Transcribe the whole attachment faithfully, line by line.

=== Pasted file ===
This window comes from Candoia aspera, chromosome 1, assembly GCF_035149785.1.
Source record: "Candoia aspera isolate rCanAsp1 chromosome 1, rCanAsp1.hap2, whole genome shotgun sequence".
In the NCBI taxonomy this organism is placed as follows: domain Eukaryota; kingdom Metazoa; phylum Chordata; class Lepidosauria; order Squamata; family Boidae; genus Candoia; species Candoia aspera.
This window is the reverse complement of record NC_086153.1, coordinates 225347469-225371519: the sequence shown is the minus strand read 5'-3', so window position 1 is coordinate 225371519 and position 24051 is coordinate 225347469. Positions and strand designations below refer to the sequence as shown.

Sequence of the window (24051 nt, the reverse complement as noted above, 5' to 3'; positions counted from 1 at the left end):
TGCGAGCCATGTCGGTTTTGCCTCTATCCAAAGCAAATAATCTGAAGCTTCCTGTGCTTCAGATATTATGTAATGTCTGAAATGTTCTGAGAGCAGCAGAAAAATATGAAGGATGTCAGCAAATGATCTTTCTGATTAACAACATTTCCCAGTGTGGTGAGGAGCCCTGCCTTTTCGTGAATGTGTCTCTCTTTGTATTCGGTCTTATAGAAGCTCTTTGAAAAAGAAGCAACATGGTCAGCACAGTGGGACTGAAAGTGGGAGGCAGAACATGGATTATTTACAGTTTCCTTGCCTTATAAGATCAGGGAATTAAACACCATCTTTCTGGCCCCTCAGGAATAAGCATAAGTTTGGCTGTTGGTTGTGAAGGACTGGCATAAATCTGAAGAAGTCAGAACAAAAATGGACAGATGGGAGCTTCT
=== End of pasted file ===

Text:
This window comes from Candoia aspera, chromosome 1, assembly GCF_035149785.1.
Source record: "Candoia aspera isolate rCanAsp1 chromosome 1, rCanAsp1.hap2, whole genome shotgun sequence".
In the NCBI taxonomy this organism is placed as follows: domain Eukaryota; kingdom Metazoa; phylum Chordata; class Lepidosauria; order Squamata; family Boidae; genus Candoia; species Candoia aspera.
This window is the reverse complement of record NC_086153.1, coordinates 225347469-225371519: the sequence shown is the minus strand read 5'-3', so window position 1 is coordinate 225371519 and position 24051 is coordinate 225347469. Positions and strand designations below refer to the sequence as shown.

Sequence of the window (24051 nt, the reverse complement as noted above, 5' to 3'; positions counted from 1 at the left end):
TGCGAGCCATGTCGGTTTTGCCTCTATCCAAAGCAAATAATCTGAAGCTTCCTGTGCTTCAGATATTATGTAATGTCTGAAATGTTCTGAGAGCAGCAGAAAAATATGAAGGATGTCAGCAAATGATCTTTCTGATTAACAACATTTCCCAGTGTGGTGAGGAGCCCTGCCTTTTCGTGAATGTGTCTCTCTTTGTATTCGGTCTTATAGAAGCTCTTTGAAAAAGAAGCAACATGGTCAGCACAGTGGGACTGAAAGTGGGAGGCAGAACATGGATTATTTACAGTTTCCTTGCCTTATAAGATCAGGGAATTAAACACCATCTTTCTGGCCCCTCAGGAATAAGCATAAGTTTGGCTGTTGGTTGTGAAGGACTGGCATAAATCTGAAGAAGTCAGAACAAAAATGGACAGATGGGAGCTTCT